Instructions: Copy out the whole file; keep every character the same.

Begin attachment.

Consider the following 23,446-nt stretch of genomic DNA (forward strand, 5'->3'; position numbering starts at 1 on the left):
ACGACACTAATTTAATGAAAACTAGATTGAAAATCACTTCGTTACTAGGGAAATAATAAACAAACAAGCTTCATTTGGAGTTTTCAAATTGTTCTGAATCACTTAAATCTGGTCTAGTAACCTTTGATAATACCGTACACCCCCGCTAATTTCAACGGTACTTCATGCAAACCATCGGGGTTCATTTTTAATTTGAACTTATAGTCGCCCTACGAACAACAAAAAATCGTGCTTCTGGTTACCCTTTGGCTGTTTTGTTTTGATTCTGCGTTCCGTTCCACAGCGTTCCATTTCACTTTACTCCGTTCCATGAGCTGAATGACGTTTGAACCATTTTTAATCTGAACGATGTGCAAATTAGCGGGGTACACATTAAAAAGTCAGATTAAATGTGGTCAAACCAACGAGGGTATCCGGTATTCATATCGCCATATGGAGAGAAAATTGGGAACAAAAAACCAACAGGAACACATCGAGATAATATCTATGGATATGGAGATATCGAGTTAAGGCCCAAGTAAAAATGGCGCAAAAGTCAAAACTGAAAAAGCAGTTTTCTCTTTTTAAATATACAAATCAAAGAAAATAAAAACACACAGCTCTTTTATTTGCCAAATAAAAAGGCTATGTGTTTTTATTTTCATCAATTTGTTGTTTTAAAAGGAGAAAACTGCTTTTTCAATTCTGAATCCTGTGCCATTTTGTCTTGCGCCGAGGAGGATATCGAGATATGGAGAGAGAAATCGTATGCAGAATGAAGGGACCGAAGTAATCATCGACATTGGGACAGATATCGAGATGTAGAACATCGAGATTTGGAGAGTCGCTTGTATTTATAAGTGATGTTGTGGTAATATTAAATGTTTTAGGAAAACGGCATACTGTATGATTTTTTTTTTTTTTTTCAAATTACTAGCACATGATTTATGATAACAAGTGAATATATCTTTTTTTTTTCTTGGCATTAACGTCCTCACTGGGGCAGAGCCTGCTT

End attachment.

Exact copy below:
Consider the following 23,446-nt stretch of genomic DNA (forward strand, 5'->3'; position numbering starts at 1 on the left):
ACGACACTAATTTAATGAAAACTAGATTGAAAATCACTTCGTTACTAGGGAAATAATAAACAAACAAGCTTCATTTGGAGTTTTCAAATTGTTCTGAATCACTTAAATCTGGTCTAGTAACCTTTGATAATACCGTACACCCCCGCTAATTTCAACGGTACTTCATGCAAACCATCGGGGTTCATTTTTAATTTGAACTTATAGTCGCCCTACGAACAACAAAAAATCGTGCTTCTGGTTACCCTTTGGCTGTTTTGTTTTGATTCTGCGTTCCGTTCCACAGCGTTCCATTTCACTTTACTCCGTTCCATGAGCTGAATGACGTTTGAACCATTTTTAATCTGAACGATGTGCAAATTAGCGGGGTACACATTAAAAAGTCAGATTAAATGTGGTCAAACCAACGAGGGTATCCGGTATTCATATCGCCATATGGAGAGAAAATTGGGAACAAAAAACCAACAGGAACACATCGAGATAATATCTATGGATATGGAGATATCGAGTTAAGGCCCAAGTAAAAATGGCGCAAAAGTCAAAACTGAAAAAGCAGTTTTCTCTTTTTAAATATACAAATCAAAGAAAATAAAAACACACAGCTCTTTTATTTGCCAAATAAAAAGGCTATGTGTTTTTATTTTCATCAATTTGTTGTTTTAAAAGGAGAAAACTGCTTTTTCAATTCTGAATCCTGTGCCATTTTGTCTTGCGCCGAGGAGGATATCGAGATATGGAGAGAGAAATCGTATGCAGAATGAAGGGACCGAAGTAATCATCGACATTGGGACAGATATCGAGATGTAGAACATCGAGATTTGGAGAGTCGCTTGTATTTATAAGTGATGTTGTGGTAATATTAAATGTTTTAGGAAAACGGCATACTGTATGATTTTTTTTTTTTTTTTCAAATTACTAGCACATGATTTATGATAACAAGTGAATATATCTTTTTTTTTTCTTGGCATTAACGTCCTCACTGGGGCAGAGCCTGCTT